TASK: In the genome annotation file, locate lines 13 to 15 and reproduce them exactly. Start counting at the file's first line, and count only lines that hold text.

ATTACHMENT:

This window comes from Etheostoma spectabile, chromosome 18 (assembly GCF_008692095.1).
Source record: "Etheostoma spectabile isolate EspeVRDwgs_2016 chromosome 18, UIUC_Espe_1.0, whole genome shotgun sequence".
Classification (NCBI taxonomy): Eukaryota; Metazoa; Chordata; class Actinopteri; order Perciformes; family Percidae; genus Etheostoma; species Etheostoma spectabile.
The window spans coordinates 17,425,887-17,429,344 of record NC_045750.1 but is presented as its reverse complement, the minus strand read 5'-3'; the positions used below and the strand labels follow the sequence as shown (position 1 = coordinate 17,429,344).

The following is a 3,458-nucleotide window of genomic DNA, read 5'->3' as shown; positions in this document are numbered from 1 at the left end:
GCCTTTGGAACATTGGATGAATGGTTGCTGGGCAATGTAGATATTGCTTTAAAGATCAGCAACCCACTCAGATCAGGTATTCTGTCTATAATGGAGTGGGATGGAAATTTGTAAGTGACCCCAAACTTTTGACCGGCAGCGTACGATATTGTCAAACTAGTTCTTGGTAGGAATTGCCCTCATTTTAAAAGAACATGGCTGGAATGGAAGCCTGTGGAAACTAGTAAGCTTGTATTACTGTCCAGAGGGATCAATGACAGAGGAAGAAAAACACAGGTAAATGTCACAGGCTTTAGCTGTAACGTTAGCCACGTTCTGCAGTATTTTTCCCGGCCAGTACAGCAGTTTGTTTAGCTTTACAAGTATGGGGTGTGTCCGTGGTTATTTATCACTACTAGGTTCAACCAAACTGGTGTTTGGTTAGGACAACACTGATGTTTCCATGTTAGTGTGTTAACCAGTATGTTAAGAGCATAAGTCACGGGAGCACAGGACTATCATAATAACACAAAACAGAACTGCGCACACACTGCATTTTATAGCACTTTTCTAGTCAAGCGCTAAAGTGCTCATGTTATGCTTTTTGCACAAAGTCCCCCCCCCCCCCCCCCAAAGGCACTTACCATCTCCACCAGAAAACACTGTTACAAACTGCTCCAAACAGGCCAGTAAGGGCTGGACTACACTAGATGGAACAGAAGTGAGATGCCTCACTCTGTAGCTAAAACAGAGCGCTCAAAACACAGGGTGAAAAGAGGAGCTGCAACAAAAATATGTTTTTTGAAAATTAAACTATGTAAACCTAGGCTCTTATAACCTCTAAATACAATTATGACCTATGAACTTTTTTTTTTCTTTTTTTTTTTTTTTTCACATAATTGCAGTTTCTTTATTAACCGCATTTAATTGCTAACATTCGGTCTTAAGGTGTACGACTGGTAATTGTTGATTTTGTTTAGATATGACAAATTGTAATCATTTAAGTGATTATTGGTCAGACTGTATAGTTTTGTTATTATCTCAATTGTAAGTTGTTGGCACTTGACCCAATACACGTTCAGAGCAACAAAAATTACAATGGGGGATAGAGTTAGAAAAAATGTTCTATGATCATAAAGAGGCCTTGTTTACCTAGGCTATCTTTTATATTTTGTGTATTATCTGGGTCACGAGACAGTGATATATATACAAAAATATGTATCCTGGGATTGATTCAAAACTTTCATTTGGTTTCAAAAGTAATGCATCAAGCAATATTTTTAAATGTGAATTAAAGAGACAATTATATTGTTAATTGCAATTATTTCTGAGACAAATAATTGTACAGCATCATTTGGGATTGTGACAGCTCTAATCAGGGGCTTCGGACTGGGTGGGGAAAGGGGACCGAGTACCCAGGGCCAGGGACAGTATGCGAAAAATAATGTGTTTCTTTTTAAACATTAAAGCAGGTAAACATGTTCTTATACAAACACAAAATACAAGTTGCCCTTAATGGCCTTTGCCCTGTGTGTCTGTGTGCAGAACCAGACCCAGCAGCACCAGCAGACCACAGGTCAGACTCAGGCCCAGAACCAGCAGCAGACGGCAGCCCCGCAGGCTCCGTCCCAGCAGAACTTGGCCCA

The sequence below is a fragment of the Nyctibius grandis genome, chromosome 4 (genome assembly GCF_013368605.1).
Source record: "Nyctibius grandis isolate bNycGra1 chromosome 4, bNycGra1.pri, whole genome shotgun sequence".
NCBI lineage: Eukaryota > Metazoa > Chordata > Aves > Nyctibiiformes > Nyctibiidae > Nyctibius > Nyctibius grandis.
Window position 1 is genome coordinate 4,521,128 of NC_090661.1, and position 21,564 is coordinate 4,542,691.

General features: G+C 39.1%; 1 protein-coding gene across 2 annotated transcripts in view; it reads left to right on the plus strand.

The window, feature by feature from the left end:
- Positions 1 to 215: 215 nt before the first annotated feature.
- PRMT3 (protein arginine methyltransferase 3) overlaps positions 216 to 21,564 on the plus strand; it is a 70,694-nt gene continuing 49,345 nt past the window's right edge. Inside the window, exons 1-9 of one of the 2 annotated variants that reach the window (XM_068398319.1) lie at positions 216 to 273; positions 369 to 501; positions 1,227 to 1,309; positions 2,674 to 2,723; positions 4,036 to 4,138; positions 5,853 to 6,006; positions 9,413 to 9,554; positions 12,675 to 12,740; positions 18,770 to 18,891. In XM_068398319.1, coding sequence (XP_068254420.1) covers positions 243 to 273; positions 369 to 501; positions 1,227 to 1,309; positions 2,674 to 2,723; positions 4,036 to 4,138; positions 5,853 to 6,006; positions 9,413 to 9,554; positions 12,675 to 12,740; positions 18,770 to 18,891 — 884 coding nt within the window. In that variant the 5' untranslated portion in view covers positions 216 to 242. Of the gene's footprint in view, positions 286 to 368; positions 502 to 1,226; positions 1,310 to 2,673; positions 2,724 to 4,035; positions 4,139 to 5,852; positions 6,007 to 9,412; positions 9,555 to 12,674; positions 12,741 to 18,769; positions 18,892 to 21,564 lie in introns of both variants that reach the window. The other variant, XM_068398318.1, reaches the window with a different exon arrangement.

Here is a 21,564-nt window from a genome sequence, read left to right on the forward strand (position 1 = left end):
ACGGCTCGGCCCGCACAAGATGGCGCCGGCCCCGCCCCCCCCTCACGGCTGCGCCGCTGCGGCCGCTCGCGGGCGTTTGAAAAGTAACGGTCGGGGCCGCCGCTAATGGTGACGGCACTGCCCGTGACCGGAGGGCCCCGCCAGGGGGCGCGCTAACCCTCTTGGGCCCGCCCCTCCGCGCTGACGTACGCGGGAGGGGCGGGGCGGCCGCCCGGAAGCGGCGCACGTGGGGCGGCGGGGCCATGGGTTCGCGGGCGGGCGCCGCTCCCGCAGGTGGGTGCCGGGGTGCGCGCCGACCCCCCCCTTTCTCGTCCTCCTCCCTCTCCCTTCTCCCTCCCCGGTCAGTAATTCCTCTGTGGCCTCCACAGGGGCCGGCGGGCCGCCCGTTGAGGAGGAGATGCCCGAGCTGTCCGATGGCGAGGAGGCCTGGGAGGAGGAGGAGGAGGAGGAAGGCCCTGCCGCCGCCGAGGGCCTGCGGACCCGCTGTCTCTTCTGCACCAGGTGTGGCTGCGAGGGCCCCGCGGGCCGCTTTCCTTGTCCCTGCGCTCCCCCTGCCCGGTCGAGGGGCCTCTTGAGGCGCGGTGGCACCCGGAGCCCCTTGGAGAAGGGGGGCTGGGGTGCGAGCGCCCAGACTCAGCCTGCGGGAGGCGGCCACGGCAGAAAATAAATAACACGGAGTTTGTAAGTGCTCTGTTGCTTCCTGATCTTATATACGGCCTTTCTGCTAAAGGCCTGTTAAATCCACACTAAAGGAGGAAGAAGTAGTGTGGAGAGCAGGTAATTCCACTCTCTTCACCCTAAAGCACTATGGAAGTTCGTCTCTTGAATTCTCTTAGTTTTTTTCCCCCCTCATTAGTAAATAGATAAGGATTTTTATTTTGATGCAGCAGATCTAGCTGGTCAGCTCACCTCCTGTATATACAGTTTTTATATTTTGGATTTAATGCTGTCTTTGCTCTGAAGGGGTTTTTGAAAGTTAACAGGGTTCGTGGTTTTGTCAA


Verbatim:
- Positions 1 to 215: 215 nt before the first annotated feature.
- PRMT3 (protein arginine methyltransferase 3) overlaps positions 216 to 21,564 on the plus strand; it is a 70,694-nt gene continuing 49,345 nt past the window's right edge. Inside the window, exons 1-9 of one of the 2 annotated variants that reach the window (XM_068398319.1) lie at positions 216 to 273; positions 369 to 501; positions 1,227 to 1,309; positions 2,674 to 2,723; positions 4,036 to 4,138; positions 5,853 to 6,006; positions 9,413 to 9,554; positions 12,675 to 12,740; positions 18,770 to 18,891. In XM_068398319.1, coding sequence (XP_068254420.1) covers positions 243 to 273; positions 369 to 501; positions 1,227 to 1,309; positions 2,674 to 2,723; positions 4,036 to 4,138; positions 5,853 to 6,006; positions 9,413 to 9,554; positions 12,675 to 12,740; positions 18,770 to 18,891 — 884 coding nt within the window. In that variant the 5' untranslated portion in view covers positions 216 to 242. Of the gene's footprint in view, positions 286 to 368; positions 502 to 1,226; positions 1,310 to 2,673; positions 2,724 to 4,035; positions 4,139 to 5,852; positions 6,007 to 9,412; positions 9,555 to 12,674; positions 12,741 to 18,769; positions 18,892 to 21,564 lie in introns of both variants that reach the window. The other variant, XM_068398318.1, reaches the window with a different exon arrangement.

Here is a 21,564-nt window from a genome sequence, read left to right on the forward strand (position 1 = left end):